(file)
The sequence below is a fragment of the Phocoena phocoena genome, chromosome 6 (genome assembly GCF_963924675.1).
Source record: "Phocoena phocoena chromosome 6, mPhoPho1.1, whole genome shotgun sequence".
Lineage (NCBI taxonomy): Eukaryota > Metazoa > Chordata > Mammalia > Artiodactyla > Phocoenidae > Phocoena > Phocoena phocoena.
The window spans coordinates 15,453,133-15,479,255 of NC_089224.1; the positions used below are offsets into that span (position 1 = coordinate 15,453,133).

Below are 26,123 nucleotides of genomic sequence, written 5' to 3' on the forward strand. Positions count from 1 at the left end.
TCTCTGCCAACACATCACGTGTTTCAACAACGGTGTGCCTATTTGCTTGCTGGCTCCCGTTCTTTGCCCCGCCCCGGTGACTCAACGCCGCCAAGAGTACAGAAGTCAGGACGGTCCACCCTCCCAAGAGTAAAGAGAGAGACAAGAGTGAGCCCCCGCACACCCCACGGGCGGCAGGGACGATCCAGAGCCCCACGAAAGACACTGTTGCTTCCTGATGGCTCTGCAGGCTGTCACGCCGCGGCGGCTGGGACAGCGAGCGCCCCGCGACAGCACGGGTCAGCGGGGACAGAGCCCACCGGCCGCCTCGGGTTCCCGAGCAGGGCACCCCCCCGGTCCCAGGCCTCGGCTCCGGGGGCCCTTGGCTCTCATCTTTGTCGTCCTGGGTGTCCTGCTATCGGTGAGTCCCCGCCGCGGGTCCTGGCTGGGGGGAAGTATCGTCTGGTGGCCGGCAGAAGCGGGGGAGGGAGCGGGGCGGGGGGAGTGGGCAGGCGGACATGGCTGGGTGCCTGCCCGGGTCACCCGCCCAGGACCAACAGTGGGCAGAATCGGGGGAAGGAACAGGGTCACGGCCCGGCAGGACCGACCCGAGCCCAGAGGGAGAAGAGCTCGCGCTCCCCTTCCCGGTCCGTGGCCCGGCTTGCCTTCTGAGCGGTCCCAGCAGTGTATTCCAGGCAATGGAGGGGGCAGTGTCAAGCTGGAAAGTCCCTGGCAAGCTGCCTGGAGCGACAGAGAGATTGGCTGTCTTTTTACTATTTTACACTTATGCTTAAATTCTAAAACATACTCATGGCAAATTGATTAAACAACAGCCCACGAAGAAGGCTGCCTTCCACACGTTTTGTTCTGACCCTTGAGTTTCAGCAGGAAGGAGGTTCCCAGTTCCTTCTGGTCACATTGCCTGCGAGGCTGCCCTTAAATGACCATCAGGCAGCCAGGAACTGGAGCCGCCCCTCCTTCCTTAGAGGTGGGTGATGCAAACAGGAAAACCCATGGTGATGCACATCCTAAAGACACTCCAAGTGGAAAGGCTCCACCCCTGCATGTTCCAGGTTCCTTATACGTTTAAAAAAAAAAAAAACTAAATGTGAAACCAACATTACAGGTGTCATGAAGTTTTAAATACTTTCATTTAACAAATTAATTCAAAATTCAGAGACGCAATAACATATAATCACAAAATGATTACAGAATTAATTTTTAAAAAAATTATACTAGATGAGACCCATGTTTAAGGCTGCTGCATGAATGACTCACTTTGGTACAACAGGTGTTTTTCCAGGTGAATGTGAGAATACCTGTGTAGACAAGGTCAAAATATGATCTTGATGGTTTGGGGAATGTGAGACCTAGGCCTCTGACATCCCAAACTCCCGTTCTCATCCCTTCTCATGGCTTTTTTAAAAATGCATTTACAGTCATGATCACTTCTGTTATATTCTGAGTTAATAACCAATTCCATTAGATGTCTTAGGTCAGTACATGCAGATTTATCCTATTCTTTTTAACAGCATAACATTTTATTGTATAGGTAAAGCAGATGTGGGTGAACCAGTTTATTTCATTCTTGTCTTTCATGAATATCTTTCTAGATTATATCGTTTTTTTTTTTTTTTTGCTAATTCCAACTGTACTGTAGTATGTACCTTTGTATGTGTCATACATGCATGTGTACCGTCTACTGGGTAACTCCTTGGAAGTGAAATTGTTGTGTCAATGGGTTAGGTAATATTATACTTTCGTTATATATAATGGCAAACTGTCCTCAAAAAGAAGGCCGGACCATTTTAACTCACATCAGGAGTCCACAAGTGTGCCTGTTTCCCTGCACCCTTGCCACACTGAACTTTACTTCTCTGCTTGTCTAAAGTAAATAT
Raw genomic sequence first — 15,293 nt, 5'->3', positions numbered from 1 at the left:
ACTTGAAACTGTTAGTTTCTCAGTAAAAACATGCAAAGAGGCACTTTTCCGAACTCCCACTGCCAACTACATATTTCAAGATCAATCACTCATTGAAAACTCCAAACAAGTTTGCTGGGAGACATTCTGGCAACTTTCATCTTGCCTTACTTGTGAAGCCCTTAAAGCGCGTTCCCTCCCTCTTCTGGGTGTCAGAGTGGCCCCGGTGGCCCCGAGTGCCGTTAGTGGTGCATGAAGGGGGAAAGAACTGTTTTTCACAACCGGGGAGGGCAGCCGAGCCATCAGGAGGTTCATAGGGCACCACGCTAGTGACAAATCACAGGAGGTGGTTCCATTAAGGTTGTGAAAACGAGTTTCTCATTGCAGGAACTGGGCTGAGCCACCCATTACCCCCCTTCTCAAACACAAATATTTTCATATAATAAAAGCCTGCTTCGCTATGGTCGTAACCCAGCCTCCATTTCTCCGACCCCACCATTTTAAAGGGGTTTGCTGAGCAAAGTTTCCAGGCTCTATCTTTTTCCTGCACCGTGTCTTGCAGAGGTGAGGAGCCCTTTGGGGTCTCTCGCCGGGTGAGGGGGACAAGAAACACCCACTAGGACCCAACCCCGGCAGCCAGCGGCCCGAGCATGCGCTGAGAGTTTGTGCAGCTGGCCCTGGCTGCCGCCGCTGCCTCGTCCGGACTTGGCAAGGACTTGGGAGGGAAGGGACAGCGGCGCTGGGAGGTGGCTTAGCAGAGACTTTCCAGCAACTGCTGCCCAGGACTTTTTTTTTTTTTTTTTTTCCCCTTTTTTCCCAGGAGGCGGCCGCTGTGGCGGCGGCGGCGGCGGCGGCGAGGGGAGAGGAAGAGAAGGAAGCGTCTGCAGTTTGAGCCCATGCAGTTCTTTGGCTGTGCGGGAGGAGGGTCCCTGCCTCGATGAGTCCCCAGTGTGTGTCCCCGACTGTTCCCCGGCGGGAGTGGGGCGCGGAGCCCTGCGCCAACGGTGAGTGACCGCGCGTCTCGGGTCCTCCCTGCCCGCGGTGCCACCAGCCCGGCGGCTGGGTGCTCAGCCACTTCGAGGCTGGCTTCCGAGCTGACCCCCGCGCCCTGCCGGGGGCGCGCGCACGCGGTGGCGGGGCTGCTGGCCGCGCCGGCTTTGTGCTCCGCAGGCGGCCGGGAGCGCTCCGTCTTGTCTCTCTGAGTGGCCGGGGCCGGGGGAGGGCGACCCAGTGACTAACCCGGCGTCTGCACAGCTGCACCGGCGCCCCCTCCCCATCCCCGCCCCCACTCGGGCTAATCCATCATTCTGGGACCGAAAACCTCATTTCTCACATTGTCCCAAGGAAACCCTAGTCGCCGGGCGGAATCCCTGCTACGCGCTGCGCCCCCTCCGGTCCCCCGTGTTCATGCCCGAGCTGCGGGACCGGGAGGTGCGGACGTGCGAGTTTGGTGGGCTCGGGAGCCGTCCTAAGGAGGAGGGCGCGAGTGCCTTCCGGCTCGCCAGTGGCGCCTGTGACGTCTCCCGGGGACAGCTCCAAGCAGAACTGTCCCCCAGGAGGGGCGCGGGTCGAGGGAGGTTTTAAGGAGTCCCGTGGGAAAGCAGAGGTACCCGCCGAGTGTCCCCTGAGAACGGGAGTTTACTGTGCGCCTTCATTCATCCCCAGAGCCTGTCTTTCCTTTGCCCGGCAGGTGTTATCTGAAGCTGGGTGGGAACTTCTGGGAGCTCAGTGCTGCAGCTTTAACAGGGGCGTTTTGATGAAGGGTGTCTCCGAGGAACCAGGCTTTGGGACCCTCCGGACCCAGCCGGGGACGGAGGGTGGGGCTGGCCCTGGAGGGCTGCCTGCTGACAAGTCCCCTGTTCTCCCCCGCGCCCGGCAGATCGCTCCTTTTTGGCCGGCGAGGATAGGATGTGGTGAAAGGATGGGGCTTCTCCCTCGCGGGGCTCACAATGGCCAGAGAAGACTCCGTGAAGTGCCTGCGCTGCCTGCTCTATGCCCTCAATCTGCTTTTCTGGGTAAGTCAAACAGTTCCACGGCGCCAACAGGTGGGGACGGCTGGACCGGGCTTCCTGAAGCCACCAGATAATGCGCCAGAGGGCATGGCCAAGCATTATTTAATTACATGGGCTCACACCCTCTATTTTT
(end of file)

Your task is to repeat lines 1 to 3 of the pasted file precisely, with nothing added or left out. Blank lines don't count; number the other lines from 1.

The sequence below is a fragment of the Phocoena phocoena genome, chromosome 6 (genome assembly GCF_963924675.1).
Source record: "Phocoena phocoena chromosome 6, mPhoPho1.1, whole genome shotgun sequence".
Lineage (NCBI taxonomy): Eukaryota > Metazoa > Chordata > Mammalia > Artiodactyla > Phocoenidae > Phocoena > Phocoena phocoena.